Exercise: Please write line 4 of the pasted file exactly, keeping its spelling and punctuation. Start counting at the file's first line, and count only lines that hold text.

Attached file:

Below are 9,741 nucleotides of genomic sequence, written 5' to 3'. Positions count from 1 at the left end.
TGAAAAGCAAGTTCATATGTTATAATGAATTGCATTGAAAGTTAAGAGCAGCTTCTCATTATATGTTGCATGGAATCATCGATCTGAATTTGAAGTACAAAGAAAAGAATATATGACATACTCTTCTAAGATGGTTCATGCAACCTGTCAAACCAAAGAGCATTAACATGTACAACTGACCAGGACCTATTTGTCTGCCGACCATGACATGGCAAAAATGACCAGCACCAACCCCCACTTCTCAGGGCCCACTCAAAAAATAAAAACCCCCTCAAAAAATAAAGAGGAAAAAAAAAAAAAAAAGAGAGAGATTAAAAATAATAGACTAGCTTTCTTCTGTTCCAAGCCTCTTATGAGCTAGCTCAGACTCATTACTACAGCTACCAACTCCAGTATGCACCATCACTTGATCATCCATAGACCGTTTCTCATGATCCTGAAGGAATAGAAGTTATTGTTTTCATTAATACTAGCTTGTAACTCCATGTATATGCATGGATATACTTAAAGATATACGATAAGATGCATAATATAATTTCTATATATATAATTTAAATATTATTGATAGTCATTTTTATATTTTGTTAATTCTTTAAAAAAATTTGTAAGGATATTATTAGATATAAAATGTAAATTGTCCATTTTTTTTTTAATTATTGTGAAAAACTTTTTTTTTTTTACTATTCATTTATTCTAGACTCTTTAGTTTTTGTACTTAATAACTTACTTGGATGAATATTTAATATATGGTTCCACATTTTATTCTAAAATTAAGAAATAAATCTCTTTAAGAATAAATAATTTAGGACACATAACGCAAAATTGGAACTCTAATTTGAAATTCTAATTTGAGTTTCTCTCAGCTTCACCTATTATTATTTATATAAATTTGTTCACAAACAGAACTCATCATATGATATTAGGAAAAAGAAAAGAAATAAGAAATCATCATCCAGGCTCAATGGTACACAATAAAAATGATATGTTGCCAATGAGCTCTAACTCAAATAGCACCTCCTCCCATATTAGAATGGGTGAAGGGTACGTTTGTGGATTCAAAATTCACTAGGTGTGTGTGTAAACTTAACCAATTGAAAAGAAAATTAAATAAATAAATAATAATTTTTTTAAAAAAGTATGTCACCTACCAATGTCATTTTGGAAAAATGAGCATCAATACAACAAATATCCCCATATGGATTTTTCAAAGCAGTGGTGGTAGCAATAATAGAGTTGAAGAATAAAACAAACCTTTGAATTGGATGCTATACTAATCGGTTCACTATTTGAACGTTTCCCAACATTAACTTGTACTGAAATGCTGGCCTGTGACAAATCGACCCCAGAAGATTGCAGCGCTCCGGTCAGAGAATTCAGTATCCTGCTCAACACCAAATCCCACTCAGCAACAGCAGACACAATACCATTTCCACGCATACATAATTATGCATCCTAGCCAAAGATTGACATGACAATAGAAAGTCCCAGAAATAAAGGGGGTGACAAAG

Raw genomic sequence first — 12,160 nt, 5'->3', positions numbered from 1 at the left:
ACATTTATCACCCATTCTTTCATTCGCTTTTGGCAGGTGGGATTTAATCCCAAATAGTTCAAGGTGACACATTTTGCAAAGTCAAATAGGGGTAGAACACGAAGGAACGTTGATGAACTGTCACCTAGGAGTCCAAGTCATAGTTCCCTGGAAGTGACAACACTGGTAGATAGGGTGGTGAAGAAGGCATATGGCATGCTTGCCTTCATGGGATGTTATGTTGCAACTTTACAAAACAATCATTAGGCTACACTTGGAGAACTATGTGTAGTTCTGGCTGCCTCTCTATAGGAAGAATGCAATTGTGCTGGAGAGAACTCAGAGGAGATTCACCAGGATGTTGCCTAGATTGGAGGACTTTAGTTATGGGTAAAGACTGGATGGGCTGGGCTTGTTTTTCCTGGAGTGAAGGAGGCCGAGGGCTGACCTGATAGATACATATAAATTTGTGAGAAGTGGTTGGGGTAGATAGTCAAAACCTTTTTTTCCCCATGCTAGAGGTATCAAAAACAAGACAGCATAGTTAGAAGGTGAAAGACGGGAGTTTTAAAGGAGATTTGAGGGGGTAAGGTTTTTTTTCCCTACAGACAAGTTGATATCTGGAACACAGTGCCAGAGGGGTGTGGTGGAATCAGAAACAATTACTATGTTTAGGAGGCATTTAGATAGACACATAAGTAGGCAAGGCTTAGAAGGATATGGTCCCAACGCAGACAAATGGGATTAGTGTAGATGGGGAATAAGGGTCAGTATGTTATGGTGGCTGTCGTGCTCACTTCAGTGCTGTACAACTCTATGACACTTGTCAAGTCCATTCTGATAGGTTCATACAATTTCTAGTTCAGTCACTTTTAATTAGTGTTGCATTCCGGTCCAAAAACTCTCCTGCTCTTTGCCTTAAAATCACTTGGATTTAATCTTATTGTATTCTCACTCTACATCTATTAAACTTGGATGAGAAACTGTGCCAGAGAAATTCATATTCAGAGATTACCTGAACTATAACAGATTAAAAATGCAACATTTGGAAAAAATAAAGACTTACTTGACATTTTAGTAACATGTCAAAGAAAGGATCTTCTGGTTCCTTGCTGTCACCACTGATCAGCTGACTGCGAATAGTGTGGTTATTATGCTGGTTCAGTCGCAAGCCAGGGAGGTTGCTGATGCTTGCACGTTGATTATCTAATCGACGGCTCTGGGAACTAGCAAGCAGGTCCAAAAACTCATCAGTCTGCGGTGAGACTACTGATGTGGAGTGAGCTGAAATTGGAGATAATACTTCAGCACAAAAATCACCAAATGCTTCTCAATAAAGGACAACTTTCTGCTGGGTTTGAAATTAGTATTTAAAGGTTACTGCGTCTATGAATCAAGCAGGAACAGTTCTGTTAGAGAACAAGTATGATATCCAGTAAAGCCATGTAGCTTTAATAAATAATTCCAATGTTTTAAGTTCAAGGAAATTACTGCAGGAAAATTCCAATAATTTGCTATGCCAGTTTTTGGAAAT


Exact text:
ACATTTATCACCCATTCTTTCATTCGCTTTTGGCAGGTGGGATTTAATCCCAAATAGTTCAAGGTGACACATTTTGCAAAGTCAAATAGGGGTAGAACACGAAGGAACGTTGATGAACTGTCACCTAGGAGTCCAAGTCATAGTTCCCTGGAAGTGACAACACTGGTAGATAGGGTGGTGAAGAAGGCATATGGCATGCTTGCCTTCATGGGATGTTATGTTGCAACTTTACAAAACAATCATTAGGCTACACTTGGAGAACTATGTGTAGTTCTGGCTGCCTCTCTATAGGAAGAATGCAATTGTGCTGGAGAGAACTCAGAGGAGATTCACCAGGATGTTGCCTAGATTGGAGGACTTTAGTTATGGGTAAAGACTGGATGGGCTGGGCTTGTTTTTCCTGGAGTGAAGGAGGCCGAGGGCTGACCTGATAGATACATATAAATTTGTGAGAAGTGGTTGGGGTAGATAGTCAAAACCTTTTTTTCCCCATGCTAGAGGTATCAAAAACAAGACAGCATAGTTAGAAGGTGAAAGACGGGAGTTTTAAAGGAGATTTGAGGGGGTAAGGTTTTTTTTCCCTACAGACAAGTTGATATCTGGAACACAGTGCCAGAGGGGTGTGGTGGAATCAGAAACAATTACTATGTTTAGGAGGCATTTAGATAGACACATAAGTAGGCAAGGCTTAGAAGGATATGGTCCCAACGCAGACAAATGGGATTAGTGTAGATGGGGAATAAGGGTCAGTATGTTATGGTGGCTGTCGTGCTCACTTCAGTGCTGTACAACTCTATGACACTTGTCAAGTCCATTCTGATAGGTTCATACAATTTCTAGTTCAGTCACTTTTAATTAGTGTTGCATTCCGGTCCAAAAACTCTCCTGCTCTTTGCCTTAAAATCACTTGGATTTAATCTTATTGTATTCTCACTCTACATCTATTAAACTTGGATGAGAAACTGTGCCAGAGAAATTCATATTCAGAGATTACCTGAACTATAACAGATTAAAAATGCAACATTTGGAAAAAATAAAGACTTACTTGACATTTTAGTAACATGTCAAAGAAAGGATCTTCTGGTTCCTTGCTGTCACCACTGATCAGCTGACTGCGAATAGTGTGGTTATTATGCTGGTTCAGTCGCAAGCCAGGGAGGTTGCTGATGCTTGCACGTTGATTATCTAATCGACGGCTCTGGGAACTAGCAAGCAGGTCCAAAAACTCATCAGTCTGCGGTGAGACTACTGATGTGGAGTGAGCTGAAATTGGAGATAATACTTCAGCACAAAAATCACCAAATGCTTCTCAATAAAGGACAACTTTCTGCTGGGTTTGAAATTAGTATTTAAAGGTTACTGCGTCTATGAATCAAGCAGGAACAGTTCTGTTAGAGAACAAGTATGATATCCAGTAAAGCCATGTAGCTTTAATAAATAATTCCAATGTTTTAAGTTCAAGGAAATTACTGCAGGAAAATTCCAATAATTTGCTATGCCAGTTTTTGGAAAT